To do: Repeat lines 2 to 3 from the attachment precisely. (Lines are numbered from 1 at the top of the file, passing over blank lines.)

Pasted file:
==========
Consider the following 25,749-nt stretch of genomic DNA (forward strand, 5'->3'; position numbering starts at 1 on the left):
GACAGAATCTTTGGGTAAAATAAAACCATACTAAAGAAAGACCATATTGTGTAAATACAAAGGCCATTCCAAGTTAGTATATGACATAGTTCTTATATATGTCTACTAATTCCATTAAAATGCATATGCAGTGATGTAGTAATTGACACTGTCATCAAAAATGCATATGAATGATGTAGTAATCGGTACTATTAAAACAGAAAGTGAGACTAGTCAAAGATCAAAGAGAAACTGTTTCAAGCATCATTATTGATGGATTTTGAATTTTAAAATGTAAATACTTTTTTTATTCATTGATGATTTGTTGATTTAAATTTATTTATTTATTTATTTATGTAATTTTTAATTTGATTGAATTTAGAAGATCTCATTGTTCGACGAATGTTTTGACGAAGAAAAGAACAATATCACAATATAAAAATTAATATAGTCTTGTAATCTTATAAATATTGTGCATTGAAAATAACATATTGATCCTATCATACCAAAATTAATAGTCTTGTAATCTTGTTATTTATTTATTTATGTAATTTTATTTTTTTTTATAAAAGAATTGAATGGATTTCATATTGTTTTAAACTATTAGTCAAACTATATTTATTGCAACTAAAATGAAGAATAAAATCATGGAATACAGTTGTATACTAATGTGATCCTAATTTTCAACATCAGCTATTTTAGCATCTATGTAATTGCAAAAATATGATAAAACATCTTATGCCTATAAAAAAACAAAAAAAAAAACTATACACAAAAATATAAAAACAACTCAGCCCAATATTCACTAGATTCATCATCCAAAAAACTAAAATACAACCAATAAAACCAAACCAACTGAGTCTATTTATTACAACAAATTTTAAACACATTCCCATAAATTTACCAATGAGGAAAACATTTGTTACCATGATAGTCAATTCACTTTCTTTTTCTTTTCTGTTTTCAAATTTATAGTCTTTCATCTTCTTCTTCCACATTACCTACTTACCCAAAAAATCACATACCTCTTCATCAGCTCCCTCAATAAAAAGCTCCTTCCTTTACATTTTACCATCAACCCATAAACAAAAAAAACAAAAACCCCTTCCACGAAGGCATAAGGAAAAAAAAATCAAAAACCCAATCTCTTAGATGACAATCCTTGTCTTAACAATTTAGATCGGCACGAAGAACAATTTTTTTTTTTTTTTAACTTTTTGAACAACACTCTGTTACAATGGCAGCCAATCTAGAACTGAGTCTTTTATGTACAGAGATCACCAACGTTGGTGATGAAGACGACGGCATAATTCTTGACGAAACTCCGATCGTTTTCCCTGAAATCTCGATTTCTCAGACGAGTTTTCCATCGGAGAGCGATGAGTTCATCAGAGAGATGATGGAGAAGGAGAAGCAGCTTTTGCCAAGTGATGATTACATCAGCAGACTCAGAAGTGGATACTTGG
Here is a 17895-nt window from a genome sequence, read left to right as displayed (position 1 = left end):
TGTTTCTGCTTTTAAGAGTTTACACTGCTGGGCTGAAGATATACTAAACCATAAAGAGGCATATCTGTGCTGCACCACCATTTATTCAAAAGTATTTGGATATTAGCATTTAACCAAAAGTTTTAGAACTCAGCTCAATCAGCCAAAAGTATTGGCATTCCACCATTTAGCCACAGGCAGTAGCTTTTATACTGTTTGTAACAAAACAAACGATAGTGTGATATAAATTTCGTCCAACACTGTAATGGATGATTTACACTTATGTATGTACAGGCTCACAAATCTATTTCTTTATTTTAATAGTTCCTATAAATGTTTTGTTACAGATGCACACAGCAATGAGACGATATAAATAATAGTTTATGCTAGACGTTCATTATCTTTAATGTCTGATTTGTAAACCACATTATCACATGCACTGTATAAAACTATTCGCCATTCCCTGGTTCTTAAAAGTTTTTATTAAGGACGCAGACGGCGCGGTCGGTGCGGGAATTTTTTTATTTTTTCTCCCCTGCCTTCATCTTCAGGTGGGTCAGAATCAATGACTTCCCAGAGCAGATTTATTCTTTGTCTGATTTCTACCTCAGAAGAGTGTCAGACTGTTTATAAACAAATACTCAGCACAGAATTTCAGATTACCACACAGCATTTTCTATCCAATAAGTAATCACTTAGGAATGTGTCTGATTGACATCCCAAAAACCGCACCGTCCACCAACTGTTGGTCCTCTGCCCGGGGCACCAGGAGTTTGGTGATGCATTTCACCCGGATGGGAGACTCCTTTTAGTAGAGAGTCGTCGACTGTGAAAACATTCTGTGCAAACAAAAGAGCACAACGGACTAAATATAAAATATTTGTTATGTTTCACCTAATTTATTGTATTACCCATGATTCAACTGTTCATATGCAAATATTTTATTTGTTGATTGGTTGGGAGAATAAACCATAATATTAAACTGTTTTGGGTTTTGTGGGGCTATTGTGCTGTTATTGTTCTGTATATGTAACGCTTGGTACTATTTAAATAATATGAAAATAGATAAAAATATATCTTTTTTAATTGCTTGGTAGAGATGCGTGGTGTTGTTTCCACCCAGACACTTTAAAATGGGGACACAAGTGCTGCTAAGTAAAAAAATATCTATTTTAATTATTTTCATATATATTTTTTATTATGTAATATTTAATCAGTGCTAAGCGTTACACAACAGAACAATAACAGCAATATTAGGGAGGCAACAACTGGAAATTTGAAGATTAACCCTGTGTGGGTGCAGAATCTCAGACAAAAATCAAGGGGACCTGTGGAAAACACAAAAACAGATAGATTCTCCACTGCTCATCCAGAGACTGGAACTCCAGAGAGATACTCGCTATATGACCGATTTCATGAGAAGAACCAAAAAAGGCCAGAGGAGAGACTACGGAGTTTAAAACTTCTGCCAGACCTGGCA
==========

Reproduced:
GACAGAATCTTTGGGTAAAATAAAACCATACTAAAGAAAGACCATATTGTGTAAATACAAAGGCCATTCCAAGTTAGTATATGACATAGTTCTTATATATGTCTACTAATTCCATTAAAATGCATATGCAGTGATGTAGTAATTGACACTGTCATCAAAAATGCATATGAATGATGTAGTAATCGGTACTATTAAAACAGAAAGTGAGACTAGTCAAAGATCAAAGAGAAACTGTTTCAAGCATCATTATTGATGGATTTTGAATTTTAAAATGTAAATACTTTTTTTATTCATTGATGATTTGTTGATTTAAATTTATTTATTTATTTATTTATGTAATTTTTAATTTGATTGAATTTAGAAGATCTCATTGTTCGACGAATGTTTTGACGAAGAAAAGAACAATATCACAATATAAAAATTAATATAGTCTTGTAATCTTATAAATATTGTGCATTGAAAATAACATATTGATCCTATCATACCAAAATTAATAGTCTTGTAATCTTGTTATTTATTTATTTATGTAATTTTATTTTTTTTTATAAAAGAATTGAATGGATTTCATATTGTTTTAAACTATTAGTCAAACTATATTTATTGCAACTAAAATGAAGAATAAAATCATGGAATACAGTTGTATACTAATGTGATCCTAATTTTCAACATCAGCTATTTTAGCATCTATGTAATTGCAAAAATATGATAAAACATCTTATGCCTATAAAAAAACAAAAAAAAAAACTATACACAAAAATATAAAAACAACTCAGCCCAATATTCACTAGATTCATCATCCAAAAAACTAAAATACAACCAATAAAACCAAACCAACTGAGTCTATTTATTACAACAAATTTTAAACACATTCCCATAAATTTACCAATGAGGAAAACATTTGTTACCATGATAGTCAATTCACTTTCTTTTTCTTTTCTGTTTTCAAATTTATAGTCTTTCATCTTCTTCTTCCACATTACCTACTTACCCAAAAAATCACATACCTCTTCATCAGCTCCCTCAATAAAAAGCTCCTTCCTTTACATTTTACCATCAACCCATAAACAAAAAAAACAAAAACCCCTTCCACGAAGGCATAAGGAAAAAAAAATCAAAAACCCAATCTCTTAGATGACAATCCTTGTCTTAACAATTTAGATCGGCACGAAGAACAATTTTTTTTTTTTTTTAACTTTTTGAACAACACTCTGTTACAATGGCAGCCAATCTAGAACTGAGTCTTTTATGTACAGAGATCACCAACGTTGGTGATGAAGACGACGGCATAATTCTTGACGAAACTCCGATCGTTTTCCCTGAAATCTCGATTTCTCAGACGAGTTTTCCATCGGAGAGCGATGAGTTCATCAGAGAGATGATGGAGAAGGAGAAGCAGCTTTTGCCAAGTGATGATTACATCAGCAGACTCAGAAGTGGATACTTGG
Here is a 17895-nt window from a genome sequence, read left to right as displayed (position 1 = left end):